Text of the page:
Critics’ Picks

View of “Gego and Chiharu Shiota,” 2009.

View of “Gego and Chiharu Shiota,” 2009.

New York

Gego and Chiharu Shiota

Goff + Rosenthal
537B West 23rd Street
November 5, 2009–January 9, 2010

This exhibition is thoughtfully conceived as a discourse between two women from different generations who hail from diverse backgrounds and artistic perspectives and who never met. The artists, Gego (Gertrude Goldschmidt, 1912–1994) and Chiharu Shiota, are ostensibly brought together because of affinities in their work, notably their use of three-dimensional linear elements (wire and string, respectively) to create latticed sculptural formations. However, it is the distinctions in the juxtaposition, rather than the broad similarities, that make for the true dynamism of the pairing.

Titled “Drawn Together,” the show features four wire sculptures and one drawing by Gego (who was born in Germany but fled the Nazi regime in 1939 for Venezuela, where she lived and worked for the rest of her life). Responding to Gego’s work, the Berlin-based Shiota has created Untitled, 2009, a sprawling site-specific installation that features her signature black wool yarn affixed to the floor, ceiling, and walls of the gallery. In addition, the chock-full exhibition commingles many of Shiota’s latest drawings and sculptures with Gego’s works from the 1960s through the 1980s.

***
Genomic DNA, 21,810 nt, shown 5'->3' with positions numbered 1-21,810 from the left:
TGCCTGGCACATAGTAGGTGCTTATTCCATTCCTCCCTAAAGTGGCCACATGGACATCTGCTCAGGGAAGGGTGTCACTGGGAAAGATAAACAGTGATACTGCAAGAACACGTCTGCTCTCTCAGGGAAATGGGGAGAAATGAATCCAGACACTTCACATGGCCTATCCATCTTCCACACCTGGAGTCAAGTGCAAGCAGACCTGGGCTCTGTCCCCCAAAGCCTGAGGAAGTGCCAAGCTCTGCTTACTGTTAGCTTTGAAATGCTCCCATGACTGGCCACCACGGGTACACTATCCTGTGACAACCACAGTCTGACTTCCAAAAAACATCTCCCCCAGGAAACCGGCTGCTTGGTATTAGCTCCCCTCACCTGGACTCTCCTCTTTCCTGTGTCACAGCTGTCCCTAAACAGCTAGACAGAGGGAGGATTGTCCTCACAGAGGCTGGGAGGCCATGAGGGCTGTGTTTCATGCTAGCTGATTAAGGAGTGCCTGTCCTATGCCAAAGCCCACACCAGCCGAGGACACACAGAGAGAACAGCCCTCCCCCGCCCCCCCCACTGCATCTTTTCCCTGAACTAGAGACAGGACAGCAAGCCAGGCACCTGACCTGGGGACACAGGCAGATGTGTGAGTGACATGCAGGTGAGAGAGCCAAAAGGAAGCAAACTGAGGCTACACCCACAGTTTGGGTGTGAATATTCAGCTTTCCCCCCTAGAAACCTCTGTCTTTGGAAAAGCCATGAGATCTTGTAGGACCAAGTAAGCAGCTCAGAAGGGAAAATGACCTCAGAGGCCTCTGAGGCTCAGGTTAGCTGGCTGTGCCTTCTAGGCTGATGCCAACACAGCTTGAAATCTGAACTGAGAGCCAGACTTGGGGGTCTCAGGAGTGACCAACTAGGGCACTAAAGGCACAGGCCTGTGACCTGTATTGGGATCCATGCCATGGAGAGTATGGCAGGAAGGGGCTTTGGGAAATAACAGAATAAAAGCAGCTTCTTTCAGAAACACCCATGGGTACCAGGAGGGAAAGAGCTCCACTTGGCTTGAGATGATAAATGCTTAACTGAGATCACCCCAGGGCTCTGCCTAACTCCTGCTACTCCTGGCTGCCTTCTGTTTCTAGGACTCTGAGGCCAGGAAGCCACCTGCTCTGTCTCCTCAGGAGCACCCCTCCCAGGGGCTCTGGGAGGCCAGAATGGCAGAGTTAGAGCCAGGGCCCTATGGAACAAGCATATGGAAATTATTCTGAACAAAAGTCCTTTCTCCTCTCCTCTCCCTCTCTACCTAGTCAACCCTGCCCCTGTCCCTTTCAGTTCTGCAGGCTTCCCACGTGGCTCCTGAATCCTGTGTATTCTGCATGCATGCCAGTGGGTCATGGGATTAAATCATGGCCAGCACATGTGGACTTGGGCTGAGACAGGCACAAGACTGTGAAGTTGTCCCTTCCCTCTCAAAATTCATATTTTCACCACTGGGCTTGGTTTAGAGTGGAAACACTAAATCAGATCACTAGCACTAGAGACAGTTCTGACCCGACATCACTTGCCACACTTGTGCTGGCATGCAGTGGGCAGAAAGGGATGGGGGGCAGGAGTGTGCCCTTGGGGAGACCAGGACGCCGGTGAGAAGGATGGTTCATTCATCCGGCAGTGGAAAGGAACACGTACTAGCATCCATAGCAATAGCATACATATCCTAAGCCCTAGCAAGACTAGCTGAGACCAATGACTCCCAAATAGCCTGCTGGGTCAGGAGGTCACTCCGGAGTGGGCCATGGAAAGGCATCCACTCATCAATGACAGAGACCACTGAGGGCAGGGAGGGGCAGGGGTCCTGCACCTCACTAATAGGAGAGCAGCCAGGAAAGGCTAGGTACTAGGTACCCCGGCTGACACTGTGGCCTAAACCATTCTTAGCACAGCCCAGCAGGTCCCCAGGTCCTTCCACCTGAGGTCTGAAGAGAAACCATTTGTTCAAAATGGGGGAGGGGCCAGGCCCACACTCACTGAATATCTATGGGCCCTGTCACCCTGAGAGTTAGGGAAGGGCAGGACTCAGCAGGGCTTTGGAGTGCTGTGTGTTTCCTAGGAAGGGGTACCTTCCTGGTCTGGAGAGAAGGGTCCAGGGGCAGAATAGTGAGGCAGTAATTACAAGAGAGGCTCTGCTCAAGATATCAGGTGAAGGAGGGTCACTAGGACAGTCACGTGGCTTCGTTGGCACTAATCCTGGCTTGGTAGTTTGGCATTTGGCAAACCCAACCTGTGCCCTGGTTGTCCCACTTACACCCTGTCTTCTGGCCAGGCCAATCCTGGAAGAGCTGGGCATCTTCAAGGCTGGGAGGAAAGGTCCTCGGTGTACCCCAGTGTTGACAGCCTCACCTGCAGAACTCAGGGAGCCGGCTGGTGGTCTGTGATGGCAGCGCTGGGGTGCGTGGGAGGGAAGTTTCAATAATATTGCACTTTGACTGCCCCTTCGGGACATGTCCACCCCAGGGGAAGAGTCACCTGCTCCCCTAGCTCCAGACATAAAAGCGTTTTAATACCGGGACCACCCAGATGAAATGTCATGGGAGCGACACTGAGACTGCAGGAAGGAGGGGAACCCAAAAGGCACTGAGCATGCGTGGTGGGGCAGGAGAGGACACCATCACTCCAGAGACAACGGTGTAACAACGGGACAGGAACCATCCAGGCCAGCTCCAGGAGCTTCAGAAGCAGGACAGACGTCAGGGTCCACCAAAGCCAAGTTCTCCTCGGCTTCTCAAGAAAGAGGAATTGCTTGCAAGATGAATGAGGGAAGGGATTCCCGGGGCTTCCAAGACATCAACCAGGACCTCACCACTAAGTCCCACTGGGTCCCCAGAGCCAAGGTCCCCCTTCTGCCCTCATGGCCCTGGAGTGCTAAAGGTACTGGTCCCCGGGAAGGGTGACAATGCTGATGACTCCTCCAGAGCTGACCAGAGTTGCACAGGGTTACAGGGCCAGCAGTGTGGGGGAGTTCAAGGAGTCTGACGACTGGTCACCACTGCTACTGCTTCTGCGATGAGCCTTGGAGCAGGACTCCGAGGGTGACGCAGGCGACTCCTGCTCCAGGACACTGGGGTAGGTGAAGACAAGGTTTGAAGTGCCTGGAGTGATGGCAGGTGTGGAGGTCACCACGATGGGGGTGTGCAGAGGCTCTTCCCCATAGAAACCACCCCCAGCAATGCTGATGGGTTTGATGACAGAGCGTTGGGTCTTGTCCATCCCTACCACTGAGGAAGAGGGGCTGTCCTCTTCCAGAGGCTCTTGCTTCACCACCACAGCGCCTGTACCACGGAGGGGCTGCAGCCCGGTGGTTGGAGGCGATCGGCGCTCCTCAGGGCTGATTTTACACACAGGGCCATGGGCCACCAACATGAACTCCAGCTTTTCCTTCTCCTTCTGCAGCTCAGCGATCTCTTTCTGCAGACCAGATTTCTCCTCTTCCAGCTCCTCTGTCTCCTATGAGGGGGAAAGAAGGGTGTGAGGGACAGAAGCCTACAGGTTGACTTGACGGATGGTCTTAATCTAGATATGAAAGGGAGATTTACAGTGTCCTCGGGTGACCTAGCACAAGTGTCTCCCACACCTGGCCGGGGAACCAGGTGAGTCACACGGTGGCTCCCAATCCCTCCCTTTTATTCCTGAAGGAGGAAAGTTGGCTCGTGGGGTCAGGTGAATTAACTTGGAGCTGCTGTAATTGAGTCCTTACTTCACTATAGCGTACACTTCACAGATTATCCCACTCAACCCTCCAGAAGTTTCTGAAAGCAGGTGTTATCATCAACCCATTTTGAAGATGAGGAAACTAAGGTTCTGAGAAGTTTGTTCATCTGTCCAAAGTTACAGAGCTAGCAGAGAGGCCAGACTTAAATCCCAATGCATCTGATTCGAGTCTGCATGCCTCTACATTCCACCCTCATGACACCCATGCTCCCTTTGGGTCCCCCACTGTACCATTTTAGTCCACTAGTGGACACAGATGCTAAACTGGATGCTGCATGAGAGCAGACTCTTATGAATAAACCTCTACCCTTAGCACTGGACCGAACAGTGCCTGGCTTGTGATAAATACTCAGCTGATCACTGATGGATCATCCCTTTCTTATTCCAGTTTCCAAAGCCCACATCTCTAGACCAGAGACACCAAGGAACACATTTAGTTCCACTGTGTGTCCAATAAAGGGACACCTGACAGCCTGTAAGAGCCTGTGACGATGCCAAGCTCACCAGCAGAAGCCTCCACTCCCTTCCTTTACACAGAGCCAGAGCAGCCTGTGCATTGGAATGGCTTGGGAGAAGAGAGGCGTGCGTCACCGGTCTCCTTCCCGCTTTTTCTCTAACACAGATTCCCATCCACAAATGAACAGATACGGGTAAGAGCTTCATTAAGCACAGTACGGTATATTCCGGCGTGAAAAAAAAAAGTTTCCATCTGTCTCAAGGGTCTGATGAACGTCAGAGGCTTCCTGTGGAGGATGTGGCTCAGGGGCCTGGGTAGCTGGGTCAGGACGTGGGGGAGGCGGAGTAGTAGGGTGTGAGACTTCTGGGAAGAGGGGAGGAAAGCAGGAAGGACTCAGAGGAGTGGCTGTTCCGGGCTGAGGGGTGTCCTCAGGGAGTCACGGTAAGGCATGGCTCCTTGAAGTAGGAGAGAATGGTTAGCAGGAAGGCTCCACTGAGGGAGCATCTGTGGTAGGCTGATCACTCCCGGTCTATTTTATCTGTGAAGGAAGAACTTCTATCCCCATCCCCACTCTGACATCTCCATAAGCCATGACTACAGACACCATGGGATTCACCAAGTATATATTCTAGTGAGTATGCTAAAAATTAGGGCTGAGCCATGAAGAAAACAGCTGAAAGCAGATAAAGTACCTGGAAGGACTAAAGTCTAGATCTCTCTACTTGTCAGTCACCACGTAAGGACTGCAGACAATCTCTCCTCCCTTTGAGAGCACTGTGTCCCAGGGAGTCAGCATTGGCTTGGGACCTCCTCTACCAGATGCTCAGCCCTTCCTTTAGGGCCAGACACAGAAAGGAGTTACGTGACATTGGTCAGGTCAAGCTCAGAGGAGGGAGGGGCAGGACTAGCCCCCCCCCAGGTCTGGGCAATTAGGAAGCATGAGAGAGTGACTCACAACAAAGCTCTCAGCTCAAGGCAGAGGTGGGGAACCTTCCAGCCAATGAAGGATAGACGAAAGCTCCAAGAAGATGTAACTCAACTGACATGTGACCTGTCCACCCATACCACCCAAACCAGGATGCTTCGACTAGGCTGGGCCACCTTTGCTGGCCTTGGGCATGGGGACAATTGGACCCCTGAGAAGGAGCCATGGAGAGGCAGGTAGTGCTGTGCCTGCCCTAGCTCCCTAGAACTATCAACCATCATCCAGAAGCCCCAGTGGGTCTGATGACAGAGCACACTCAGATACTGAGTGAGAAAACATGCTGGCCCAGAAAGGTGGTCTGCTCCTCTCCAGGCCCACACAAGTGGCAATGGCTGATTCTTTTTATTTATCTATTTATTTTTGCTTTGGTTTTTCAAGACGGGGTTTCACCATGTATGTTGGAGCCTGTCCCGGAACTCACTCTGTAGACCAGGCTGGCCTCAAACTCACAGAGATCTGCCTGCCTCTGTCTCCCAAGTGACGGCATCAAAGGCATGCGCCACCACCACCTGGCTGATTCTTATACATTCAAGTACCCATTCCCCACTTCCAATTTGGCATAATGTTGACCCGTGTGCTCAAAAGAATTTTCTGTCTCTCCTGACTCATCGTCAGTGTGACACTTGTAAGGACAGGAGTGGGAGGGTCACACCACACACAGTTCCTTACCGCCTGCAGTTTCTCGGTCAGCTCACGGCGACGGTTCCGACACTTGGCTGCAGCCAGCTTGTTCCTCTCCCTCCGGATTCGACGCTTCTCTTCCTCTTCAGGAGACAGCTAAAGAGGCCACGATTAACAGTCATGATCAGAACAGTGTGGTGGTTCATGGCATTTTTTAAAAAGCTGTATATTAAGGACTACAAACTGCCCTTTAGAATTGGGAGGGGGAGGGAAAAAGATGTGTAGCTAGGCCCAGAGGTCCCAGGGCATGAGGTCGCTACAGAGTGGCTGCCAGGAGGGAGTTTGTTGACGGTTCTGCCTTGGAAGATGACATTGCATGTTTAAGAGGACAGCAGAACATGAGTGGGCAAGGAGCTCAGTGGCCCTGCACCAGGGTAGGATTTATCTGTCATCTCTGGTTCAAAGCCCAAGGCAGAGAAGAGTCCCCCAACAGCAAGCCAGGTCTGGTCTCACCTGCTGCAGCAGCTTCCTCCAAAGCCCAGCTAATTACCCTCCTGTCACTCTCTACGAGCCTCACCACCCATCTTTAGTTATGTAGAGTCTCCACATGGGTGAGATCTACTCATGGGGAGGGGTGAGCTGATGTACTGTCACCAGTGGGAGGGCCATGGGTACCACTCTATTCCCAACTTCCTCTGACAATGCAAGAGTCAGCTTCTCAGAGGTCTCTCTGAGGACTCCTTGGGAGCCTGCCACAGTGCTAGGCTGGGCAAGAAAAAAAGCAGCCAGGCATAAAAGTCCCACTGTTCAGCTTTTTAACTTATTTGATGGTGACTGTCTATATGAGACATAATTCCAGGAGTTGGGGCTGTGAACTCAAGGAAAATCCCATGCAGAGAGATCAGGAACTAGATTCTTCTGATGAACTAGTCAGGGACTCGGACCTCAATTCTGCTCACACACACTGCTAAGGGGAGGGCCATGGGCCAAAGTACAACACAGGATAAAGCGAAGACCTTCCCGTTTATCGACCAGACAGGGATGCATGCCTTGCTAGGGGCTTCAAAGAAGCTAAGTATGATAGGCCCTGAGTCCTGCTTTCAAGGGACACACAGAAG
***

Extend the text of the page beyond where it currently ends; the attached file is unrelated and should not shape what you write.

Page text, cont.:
Shiota effectively takes over the entire front wall and two corners of the gallery, devouring prime real estate in a complex network of black thread. Several strands emanating from the main entanglement connect the piece—via the ceiling—to opposite ends of the gallery, ultimately spawning two smaller satellite webs. The implied progeny emphasizes the organic quality of Shiota’s work, as well as the artist’s propensity to permeate a given space. Fortunately, Shiota exercised restraint with this installation, and it does not overwhelm Gego’s work (all on loan from the Museum of Fine Arts, Houston, and Fundación Gego). Though pointedly intrusive, Shiota’s presence enhances certain qualities of Gego’s sculptures, making them appear refreshingly buoyant and untethered. For instance, the palpable upward momentum of Gego’s Three Streams, 1970—five willowy, gravity-defying rectilinear wire sculptures—acts as a foil of levity and kineticism to Shiota’s tightly entwined and firmly rooted weavings.